Define phase The objective of this project was to shorten the stay of gynaecology patients who had to undergo an abdominal uterus extirpation (AUE) or a vaginal uterus extirpation (VUE). There appeared to be a few outliers.At the end of 2001. and the standard deviation was 2 days. and 9 . Both Green Belts had one day per week available to spend on the project. reducing the length of stay of patients has a direct impact on the financial results of the hospital because more patients can be admitted.6 days. can work equally well in healthcarexxii. Improve phase The most relevant factors influencing the length of the stay were found to be: • treatment protocols of patients with AUE or VUE. This CTQ was defined as the length of the stay measured in days. and all show that Six Sigma. Based on the current performance. Factors influencing the length of stay were listed by using a cause and effect diagram and a failure mode and effect analysis (FMEA). An additional benefit was the possible reduction in the waiting lists for these types of gynaecological procedures. The requirement on the CTQ was to shorten the length of stay as much as possible with no additional discomfort to the patients.5 days with a standard deviation of 0. Analyse phase Data for the year 2002 were used. The project was carried out by two Green Belts in training. they started the implementation of Six Sigma with oneday training course for the management team. the Green Belts decided that the objective of this project was to reduce the length of stay for AUE or VUE patients to 4. This objective should result in a financial benefit of €63 520. Measure phase The so-called critical to quality (CTQ) characteristic is the length of stay of patients with AUE or VUE. The financial benefits of this project were estimated to be €57 800. a fixed amount of money for every admission. The duration of the project was estimated to be six months. as part of their budgets. The average stay in the hospital of patients with VUE or AUE was 7 days. Projects were implemented in several areas of interest from patient logistics to medication and the length of stay in the hospital. hospitals receive. SAMPLE PROJECT: SHORTENING THE LENGTH OF STAY OF GYNAECOLOGY PATIENTS Due to the fact that in Netherlands. despite its origin from industry. which were analysed and excluded from the data by performing a capability analysis. The quality manager and 16 employees continued with an in-company Belt training. More groups have followed up to 2004. The measurement of the length of stay by an information system has been validated.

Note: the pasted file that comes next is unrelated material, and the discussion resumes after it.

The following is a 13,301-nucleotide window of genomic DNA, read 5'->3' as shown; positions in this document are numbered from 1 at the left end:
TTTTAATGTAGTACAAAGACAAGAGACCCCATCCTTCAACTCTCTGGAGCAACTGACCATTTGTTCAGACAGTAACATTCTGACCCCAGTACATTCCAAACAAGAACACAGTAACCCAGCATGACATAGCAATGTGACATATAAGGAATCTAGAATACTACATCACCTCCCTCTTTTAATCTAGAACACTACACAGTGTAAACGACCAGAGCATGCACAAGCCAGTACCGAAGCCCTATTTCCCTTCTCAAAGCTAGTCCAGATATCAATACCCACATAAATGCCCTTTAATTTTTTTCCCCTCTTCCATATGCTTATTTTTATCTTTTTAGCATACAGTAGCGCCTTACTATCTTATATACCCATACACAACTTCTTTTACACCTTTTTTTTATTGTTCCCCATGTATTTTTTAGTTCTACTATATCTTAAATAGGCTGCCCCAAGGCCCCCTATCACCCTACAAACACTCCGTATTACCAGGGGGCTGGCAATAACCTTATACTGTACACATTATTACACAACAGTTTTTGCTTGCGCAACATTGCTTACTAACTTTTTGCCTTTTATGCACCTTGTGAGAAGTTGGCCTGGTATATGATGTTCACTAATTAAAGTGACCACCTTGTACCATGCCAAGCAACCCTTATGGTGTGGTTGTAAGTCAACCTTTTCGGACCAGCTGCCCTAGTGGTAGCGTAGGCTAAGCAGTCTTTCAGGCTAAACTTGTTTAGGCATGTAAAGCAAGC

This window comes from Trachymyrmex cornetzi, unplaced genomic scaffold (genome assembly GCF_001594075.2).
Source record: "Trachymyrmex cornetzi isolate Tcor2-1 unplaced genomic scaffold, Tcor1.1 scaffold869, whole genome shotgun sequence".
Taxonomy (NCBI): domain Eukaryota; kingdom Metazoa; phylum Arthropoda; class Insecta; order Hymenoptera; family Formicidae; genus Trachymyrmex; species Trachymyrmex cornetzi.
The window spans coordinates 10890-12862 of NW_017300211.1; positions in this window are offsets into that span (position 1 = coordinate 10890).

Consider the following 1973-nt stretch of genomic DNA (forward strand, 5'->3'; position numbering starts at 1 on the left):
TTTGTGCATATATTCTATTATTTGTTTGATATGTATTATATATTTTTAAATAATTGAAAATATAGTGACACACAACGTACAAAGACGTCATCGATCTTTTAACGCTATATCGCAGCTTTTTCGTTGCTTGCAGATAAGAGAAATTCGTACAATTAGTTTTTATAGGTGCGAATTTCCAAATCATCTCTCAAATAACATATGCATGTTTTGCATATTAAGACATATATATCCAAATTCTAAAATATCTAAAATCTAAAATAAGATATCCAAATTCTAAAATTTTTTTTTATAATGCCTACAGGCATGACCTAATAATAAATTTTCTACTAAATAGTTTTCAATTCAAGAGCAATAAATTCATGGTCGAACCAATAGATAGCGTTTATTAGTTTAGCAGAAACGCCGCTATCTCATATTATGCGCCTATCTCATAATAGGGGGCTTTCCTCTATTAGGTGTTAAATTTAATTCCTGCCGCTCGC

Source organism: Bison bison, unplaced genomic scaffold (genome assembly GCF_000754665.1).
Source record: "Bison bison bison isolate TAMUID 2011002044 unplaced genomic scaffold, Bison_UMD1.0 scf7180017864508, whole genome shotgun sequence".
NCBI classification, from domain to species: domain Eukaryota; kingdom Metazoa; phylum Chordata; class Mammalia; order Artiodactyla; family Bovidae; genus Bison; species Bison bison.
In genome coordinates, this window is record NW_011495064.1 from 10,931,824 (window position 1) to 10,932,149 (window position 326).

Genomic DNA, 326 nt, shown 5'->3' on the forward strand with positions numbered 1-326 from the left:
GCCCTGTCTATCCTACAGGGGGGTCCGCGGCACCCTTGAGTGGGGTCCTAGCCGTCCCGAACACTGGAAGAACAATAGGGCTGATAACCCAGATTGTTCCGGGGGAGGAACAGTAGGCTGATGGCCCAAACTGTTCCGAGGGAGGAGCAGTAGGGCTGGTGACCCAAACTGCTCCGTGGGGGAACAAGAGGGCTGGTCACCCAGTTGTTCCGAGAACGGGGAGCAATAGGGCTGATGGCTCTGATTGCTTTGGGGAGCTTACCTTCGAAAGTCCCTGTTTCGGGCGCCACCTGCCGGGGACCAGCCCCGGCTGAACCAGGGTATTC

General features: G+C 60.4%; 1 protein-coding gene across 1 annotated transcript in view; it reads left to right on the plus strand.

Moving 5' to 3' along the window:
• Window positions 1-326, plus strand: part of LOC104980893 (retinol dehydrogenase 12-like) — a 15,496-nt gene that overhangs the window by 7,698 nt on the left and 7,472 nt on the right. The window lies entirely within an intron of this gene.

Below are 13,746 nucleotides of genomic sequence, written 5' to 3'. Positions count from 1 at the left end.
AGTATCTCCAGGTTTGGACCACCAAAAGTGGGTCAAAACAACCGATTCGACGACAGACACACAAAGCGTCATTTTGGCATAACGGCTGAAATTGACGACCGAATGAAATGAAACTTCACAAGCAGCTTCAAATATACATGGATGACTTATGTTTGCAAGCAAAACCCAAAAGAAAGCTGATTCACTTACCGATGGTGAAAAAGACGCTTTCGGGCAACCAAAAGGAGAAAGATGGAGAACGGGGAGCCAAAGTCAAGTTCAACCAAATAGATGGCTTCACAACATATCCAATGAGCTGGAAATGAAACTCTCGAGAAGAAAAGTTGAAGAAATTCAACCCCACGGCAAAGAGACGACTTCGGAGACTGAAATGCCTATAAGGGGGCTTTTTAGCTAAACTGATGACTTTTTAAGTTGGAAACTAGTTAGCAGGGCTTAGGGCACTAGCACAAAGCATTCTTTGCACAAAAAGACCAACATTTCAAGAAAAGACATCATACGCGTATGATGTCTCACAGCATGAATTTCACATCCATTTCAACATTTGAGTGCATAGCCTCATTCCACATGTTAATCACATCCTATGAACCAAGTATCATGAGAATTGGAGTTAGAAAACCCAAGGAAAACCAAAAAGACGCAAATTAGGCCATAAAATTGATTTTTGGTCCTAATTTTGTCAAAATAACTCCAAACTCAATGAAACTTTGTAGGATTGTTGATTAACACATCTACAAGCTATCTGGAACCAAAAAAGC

105-113 Cherry. pp.asq. • check on the situation at home and offer home care if needed. Gopen. Annual Spring Conference Proceedings. Daniel. Cerra. • improved protocols. pp. Pathology Service Improvement.nhs. Vol. Vol. “Six Sigma: Using Statistics to Reduce Process Variability and Costs in Radiology”.org). “Lean Six Sigma Reduces Medication Errors”. March 2001. Volume 16 • Number 2 • 2004 • pp. “Laboratory uses Lean and Six Sigma principles to improve turnaround times. pp..• situation at home. Further reduction in the length of stay is expected after this initial phase. “Toward Error Free Lab Work”. Condon. No. Jean. “Integrating Six Sigma and CQI for improving patient care”. “Pocono Medical Center: Faster Lab Results Using Six Sigma and Lean” . No. Control phase All of the above-mentioned improvements were implemented in March 2004.       10 .2 days and the standard deviation is 0. Sridhar. At that time the average length of stay is 5.e. The other most fruitful improvements were: • an out-patient clinic to prepare the patient for the operation (this action reduces the length of stay of patients by one day). 0. directly reduced the length of stay of the patient.9 days (based on 15 patients). increase staff utilisation and reduce space in five days”. Changes in the protocols of AUE or VUE patients. The TQM Magazine. Hayes and Carmine J. such as skipping the presurgery day. Annual Spring Conference Proceedings. New Orleans. Nancy B. 25.  Grace Esimai. April 2005 Lee Revere Ken Black and Ahsan Huq. 23-29 Walter T. 4. 1-4 Baczewski. IL. LA . www. OTHER CASE STUDIES Some other success stories of Six Sigma implementation in healthcare can be found in the following articles which are not presented in detail in the current material due to length limitations. Quality Progress. 1. Six Sigma Forum Magazine. Chicago. i. and • information about the length of the stay given to the patient in advance. Patricia Gurney . whether there are relatives who can take care of the patients after discharge. The American Society for Quality (www. No.pathologyimprovement. Susan. November 2004. 23. Rosemary. February 2003. Seshadri. with Mary Williams. “Improving Performance in Health Care: Six Sigma”. 1-48 Riebling. 0.